Higher plant antioxidants and redox signaling under environmental stresses

Hong bo Shao, Li ye Chu, Ming an Shao, Cheruth Abdul Jaleel, Mi Hong-mei

Research output: Contribution to journalShort surveypeer-review

295 Citations (Scopus)


Main antioxidants in higher plants include glutathione, ascorbate, tocopherol, proline, betaine, and others, which are also information-rich redox buffers and important redox signaling components that interact with biomembrane-related compartments. As an evolutionary consequence of aerobic life for higher plants, reactive oxygen species (ROS) are formed by partial reduction of molecular oxygen. The above enzymatic and non-enzymatic antioxidants in higher plants can protect their cells from oxidative damage by scavenging ROS. In addition to crucial roles in defense system and as enzyme cofactors, antioxidants influence higher plant growth and development by modifying processes from mitosis and cell elongation to senescence and death. Most importantly, they provide essential information on cellular redox state, and regulate gene expression associated with biotic and abiotic stress responses to optimize defense and survival. An overview of the literature is presented in terms of main antioxidants and redox signaling in plant cells. Special attention is given to ROS and ROS-antioxidant interaction as a metabolic interface for different types of signals derived from metabolism and from the changing environment, which regulates the appropriate induction of acclimation processes or, execution of cell death programs, which are the two essential directions for higher plants. To cite this article: H.-B. Shao et al., C. R. Biologies 331 (2008).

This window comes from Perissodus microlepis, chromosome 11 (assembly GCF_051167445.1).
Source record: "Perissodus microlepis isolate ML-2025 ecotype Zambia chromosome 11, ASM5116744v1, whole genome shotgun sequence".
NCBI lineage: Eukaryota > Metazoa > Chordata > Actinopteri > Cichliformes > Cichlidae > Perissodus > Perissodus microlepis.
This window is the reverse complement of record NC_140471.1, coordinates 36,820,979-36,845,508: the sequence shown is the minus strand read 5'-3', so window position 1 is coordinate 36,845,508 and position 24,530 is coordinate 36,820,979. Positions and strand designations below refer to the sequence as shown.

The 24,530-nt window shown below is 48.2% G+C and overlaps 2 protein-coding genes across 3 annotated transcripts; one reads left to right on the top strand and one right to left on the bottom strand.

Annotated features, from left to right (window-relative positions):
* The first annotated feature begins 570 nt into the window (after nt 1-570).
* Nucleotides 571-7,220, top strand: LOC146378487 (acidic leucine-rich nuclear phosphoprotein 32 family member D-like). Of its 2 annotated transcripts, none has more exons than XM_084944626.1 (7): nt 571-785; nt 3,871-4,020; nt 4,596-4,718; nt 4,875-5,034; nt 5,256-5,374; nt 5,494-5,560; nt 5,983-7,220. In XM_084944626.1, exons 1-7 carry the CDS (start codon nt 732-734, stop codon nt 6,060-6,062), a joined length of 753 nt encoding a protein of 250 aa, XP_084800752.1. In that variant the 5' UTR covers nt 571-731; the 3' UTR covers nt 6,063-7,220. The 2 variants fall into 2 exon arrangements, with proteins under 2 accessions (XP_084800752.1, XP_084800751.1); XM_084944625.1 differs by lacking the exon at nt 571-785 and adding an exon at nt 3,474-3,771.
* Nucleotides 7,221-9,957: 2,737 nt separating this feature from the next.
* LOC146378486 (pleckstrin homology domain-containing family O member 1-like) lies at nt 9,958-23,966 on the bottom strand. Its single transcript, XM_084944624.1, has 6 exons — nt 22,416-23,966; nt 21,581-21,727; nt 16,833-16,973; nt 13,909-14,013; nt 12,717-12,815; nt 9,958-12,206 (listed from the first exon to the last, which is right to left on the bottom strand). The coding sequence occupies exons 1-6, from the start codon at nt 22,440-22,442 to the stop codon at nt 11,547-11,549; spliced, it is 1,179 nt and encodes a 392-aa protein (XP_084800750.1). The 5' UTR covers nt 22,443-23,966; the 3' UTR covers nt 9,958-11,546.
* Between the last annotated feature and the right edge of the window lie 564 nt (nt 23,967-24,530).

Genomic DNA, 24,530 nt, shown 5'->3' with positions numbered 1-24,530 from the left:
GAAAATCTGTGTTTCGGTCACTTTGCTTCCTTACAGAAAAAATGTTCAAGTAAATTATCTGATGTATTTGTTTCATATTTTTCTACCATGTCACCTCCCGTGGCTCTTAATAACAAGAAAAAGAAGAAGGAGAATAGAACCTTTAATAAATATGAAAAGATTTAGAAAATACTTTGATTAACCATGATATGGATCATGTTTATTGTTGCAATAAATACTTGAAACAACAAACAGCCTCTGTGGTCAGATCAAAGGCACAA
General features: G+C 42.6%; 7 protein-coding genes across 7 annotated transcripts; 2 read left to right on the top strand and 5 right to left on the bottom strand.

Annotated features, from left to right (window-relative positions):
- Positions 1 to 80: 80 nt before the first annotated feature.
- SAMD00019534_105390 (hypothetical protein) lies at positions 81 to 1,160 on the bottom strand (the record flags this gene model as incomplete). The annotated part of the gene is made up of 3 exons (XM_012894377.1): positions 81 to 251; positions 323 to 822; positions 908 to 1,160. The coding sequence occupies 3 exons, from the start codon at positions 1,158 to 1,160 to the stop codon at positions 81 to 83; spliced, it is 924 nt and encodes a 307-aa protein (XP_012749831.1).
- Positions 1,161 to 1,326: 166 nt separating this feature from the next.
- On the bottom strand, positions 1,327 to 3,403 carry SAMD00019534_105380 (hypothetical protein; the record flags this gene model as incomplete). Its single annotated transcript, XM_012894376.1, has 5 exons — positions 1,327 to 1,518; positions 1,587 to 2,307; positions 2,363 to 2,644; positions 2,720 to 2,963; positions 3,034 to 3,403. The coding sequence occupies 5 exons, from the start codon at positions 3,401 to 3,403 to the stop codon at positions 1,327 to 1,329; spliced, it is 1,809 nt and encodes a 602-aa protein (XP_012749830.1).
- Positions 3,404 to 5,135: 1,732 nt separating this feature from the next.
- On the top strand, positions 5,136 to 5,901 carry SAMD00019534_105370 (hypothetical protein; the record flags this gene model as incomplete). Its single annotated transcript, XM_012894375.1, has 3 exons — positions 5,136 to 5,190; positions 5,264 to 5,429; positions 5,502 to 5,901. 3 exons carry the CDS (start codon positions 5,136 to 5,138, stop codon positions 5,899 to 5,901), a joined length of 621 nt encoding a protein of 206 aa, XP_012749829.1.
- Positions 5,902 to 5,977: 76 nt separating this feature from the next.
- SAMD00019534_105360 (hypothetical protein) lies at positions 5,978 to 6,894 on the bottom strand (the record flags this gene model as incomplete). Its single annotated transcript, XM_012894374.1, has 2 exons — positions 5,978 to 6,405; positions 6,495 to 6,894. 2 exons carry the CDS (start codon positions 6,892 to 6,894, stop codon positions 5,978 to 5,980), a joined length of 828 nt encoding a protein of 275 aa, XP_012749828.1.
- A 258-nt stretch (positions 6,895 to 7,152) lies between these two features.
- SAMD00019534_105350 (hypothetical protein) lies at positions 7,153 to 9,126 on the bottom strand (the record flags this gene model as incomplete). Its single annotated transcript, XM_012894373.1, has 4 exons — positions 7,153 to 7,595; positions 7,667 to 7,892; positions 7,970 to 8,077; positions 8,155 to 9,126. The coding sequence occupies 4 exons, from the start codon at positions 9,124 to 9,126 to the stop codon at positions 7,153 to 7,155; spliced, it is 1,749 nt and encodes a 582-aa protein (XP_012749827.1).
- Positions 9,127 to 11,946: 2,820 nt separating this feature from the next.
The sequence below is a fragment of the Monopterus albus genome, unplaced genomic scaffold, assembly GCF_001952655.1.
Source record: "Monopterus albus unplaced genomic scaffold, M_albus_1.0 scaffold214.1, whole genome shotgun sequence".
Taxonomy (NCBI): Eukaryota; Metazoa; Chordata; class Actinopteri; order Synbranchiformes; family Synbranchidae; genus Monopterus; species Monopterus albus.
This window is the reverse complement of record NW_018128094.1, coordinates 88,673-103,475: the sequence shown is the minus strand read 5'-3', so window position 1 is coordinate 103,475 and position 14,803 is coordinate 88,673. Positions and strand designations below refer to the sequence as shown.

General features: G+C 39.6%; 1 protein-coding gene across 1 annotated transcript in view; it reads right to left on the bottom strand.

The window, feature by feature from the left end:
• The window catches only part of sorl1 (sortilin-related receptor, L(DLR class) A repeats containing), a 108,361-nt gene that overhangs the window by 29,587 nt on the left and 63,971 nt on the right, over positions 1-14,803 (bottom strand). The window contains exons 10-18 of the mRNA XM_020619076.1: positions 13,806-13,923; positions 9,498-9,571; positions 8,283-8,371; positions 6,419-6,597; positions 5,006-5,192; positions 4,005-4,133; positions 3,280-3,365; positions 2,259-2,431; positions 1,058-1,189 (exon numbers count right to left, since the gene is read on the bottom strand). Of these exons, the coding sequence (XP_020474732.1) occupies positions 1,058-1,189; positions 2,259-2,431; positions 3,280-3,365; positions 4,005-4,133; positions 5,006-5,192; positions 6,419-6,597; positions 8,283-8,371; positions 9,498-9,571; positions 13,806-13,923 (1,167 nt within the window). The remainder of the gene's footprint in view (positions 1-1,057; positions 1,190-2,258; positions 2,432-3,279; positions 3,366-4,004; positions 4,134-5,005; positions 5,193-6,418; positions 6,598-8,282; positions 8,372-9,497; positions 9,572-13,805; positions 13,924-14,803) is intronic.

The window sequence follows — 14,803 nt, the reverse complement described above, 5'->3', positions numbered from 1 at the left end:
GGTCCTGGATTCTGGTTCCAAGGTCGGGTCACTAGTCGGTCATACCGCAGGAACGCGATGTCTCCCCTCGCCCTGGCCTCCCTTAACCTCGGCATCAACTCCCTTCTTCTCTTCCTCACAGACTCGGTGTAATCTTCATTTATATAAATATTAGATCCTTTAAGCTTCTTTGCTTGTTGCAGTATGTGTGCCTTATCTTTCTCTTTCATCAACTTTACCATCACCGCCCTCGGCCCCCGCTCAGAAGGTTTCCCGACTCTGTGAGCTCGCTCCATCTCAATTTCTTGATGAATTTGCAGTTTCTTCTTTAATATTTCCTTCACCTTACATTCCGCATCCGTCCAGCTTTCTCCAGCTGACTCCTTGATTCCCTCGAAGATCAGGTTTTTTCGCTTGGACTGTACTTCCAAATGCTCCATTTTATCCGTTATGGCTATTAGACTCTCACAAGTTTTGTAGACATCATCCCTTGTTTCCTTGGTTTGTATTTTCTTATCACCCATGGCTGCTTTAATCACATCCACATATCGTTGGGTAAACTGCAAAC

Original languageEnglish
Pages (from-to)433-441
Number of pages9
JournalComptes Rendus - Biologies
Issue number6
Publication statusPublished - Jun 2008
Externally publishedYes


  • Antioxidants
  • Environmental stresses
  • Redox
  • Signaling
  • Soil water deficit

ASJC Scopus subject areas

  • General Medicine


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